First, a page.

Essential Amino Acids

Non-essential Amino Acids

Conditionally Essential Amino Acids

tidine

Alanine

Arginine

Isoleucine

Arginine

Cystine

Leucine

Asparagine

Glutamine

Lysine

Aspartic Acid

Glycine

Methionine

Cysteine

Proline

Phenylalanine

Glutamic acid

Tyrosine

Threonine

Glutamine

Ornithine

Tryptophan

Glycine

Proline

Valine

Proline

Proline

 

Serine

 

 

Tyrosine

 

Properties Of Amino Acids

Amino acids are colourless, crystalline solids that are water soluble and sensitive to high temperatures. Since they have both positive and negative charges, amino acids act as zwitterions in solution. This means amino acids may affect the pH of the solution they are added to. Additionally, the specific side chain of a particular amino acid also affects its unique chemical nature.

Composition Of Amino Acids

Amino acids are made of essential elements such as carbon, oxygen, hydrogen, and nitrogen. Every molecule in amino acid has a carbon atom at its center, to which amino and carboxyl groups are attached.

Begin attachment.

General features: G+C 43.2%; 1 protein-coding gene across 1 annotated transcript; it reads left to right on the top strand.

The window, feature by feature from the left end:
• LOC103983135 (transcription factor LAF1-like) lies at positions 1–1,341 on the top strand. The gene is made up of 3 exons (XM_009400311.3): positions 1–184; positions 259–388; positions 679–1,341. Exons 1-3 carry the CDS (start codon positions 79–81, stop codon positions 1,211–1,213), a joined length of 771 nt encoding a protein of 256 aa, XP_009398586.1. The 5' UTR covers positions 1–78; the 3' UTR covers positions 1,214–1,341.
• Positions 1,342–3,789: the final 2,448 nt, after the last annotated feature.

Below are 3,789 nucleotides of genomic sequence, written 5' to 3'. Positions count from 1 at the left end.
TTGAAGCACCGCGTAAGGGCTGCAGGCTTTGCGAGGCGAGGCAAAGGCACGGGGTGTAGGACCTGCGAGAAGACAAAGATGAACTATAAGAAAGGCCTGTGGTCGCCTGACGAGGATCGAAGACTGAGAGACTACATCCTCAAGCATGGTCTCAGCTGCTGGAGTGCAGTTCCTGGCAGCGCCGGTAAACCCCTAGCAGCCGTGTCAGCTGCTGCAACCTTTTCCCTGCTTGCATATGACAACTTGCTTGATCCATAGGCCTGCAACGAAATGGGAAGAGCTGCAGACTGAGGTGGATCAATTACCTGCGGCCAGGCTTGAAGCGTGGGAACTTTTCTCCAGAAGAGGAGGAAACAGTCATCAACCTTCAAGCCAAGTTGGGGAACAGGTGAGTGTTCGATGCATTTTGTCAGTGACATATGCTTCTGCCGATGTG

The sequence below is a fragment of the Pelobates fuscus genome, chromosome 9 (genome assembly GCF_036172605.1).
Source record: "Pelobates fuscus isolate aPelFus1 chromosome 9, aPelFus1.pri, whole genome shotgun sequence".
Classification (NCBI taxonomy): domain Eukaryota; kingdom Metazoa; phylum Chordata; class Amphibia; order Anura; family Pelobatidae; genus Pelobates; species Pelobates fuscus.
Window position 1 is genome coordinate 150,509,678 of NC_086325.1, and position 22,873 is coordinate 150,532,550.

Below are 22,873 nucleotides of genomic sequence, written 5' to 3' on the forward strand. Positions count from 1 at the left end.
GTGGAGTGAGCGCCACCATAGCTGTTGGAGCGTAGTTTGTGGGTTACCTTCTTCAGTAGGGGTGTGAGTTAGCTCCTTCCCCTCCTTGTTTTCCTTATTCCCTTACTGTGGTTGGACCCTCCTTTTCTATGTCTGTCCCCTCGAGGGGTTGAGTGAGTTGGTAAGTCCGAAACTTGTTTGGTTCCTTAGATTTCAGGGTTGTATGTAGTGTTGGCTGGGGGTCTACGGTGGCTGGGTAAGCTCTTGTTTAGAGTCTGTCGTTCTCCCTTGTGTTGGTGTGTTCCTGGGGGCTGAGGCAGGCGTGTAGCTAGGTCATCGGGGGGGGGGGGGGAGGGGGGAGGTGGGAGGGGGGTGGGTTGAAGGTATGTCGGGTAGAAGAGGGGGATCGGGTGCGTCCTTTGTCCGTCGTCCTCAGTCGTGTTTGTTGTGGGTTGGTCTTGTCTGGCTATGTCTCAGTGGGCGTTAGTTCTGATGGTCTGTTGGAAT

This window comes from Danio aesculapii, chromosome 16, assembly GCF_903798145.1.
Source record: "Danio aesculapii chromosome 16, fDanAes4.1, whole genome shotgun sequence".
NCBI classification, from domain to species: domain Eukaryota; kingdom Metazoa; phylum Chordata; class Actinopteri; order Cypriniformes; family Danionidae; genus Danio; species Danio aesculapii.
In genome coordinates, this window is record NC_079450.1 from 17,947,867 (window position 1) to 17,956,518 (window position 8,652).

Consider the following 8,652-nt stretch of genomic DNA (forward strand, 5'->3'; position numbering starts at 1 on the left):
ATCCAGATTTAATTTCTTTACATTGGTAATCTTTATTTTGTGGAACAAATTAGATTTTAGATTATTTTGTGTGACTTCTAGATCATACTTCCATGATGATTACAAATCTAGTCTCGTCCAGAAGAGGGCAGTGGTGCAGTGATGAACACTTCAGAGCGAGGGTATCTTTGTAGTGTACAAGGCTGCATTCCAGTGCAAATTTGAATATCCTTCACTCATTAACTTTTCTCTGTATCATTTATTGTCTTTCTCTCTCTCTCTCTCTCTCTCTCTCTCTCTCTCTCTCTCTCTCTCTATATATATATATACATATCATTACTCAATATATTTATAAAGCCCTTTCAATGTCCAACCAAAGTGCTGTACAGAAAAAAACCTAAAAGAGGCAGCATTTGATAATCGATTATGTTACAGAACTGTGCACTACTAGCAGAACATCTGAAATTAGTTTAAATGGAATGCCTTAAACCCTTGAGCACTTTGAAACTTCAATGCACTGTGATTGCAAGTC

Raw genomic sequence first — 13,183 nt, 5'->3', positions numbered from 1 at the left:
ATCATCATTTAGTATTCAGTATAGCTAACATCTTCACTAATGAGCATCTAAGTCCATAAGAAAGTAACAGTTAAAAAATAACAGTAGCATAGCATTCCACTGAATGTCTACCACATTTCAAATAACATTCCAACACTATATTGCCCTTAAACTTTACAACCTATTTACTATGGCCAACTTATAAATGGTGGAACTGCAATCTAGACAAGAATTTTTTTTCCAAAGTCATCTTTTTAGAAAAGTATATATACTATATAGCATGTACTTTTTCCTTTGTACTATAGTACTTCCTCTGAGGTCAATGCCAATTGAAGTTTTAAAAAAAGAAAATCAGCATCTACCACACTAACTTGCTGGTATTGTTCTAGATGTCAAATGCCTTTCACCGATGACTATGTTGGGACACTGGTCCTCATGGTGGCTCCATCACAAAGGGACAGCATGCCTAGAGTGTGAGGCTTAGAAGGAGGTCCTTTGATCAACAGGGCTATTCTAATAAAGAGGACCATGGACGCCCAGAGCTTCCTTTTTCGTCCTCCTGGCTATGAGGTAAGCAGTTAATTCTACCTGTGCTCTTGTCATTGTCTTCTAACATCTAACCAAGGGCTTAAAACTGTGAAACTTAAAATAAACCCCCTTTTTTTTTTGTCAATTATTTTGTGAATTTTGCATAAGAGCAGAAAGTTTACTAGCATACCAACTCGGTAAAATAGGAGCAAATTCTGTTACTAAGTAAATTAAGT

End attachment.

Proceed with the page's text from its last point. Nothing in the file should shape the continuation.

Amino acids contain amine (–NH2) and carboxyl (–COOH) functional groups, along with a side chain (R group) specific to each amino acid. The general structure of amino acids is shown in the image below.

amino acid structure

Why Are Amino Acids Important?

The role of amino acids for the maintenance of the structure and function of your body cannot be overstated. When you eat protein, it's broken down into amino acids, which are then used to help your body with various processes such as building muscle and regulating immune function.